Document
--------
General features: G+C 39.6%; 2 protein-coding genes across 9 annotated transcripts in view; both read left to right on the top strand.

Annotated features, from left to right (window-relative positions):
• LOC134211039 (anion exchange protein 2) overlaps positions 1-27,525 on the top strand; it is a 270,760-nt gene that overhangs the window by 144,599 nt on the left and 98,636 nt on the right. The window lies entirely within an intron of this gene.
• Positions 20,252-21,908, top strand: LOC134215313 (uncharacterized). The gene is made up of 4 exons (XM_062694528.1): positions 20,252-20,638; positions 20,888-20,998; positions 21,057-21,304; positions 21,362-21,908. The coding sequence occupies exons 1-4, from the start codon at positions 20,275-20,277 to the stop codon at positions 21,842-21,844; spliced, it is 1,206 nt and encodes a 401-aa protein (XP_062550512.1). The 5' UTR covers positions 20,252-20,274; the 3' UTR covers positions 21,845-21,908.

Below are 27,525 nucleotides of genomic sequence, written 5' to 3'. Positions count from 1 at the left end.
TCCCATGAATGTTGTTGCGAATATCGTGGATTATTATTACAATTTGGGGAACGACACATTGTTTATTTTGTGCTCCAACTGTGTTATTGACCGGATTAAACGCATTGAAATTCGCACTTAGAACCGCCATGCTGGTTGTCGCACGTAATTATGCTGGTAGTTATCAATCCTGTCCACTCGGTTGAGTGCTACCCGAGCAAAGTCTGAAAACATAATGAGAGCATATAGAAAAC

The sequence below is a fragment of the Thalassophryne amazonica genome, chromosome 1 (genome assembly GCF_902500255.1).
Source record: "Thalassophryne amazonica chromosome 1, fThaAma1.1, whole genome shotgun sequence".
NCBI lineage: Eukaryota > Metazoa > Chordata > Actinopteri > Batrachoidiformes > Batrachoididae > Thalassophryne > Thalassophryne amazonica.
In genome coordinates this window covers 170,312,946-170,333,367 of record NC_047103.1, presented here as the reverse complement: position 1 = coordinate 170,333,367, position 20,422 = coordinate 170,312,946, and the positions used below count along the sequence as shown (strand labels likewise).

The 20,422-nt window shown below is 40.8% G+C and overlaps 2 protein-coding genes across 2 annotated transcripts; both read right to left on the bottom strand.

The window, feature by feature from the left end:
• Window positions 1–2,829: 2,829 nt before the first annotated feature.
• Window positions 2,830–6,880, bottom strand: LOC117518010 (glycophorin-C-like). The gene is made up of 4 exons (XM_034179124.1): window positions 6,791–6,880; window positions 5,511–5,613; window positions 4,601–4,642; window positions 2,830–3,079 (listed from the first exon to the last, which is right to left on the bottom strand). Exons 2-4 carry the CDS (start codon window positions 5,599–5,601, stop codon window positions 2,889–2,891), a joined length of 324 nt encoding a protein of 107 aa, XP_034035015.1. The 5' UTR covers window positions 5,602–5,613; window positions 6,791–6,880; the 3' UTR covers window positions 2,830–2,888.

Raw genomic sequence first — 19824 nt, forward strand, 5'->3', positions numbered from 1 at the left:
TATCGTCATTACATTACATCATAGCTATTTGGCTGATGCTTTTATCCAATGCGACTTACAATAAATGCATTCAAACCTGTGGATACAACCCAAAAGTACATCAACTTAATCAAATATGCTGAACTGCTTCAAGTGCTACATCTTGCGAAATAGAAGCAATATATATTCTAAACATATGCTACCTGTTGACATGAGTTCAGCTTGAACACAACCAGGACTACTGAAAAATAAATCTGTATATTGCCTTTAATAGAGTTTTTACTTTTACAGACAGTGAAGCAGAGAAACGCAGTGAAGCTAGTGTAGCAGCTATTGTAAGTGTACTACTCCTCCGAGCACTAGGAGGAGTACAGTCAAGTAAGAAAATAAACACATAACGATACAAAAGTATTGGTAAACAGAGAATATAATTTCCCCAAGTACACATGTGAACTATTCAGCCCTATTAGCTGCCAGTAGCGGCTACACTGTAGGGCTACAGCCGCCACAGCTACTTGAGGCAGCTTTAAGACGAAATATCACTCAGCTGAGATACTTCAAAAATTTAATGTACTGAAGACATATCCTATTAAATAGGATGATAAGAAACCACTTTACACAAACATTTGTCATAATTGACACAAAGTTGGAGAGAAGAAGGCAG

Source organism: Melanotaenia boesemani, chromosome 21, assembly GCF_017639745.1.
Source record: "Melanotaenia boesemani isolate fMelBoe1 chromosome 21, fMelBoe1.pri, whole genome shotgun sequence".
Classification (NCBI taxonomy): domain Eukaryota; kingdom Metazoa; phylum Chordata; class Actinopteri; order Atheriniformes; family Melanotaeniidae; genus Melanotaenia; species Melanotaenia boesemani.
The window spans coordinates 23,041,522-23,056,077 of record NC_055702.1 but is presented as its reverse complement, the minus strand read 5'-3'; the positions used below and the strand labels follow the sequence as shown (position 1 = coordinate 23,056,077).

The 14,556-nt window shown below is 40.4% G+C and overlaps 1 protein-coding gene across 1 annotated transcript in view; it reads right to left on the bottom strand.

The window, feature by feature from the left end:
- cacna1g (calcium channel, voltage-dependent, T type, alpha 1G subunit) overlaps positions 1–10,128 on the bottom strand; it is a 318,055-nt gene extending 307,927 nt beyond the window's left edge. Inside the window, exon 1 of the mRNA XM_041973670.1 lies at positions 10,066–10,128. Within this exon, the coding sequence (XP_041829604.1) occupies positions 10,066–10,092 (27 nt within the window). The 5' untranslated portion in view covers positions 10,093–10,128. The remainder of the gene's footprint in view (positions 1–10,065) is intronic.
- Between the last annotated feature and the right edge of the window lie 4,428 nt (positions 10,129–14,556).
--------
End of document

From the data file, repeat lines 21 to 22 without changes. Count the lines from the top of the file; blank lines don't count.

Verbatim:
The 14,556-nt window shown below is 40.4% G+C and overlaps 1 protein-coding gene across 1 annotated transcript in view; it reads right to left on the bottom strand.

The window, feature by feature from the left end: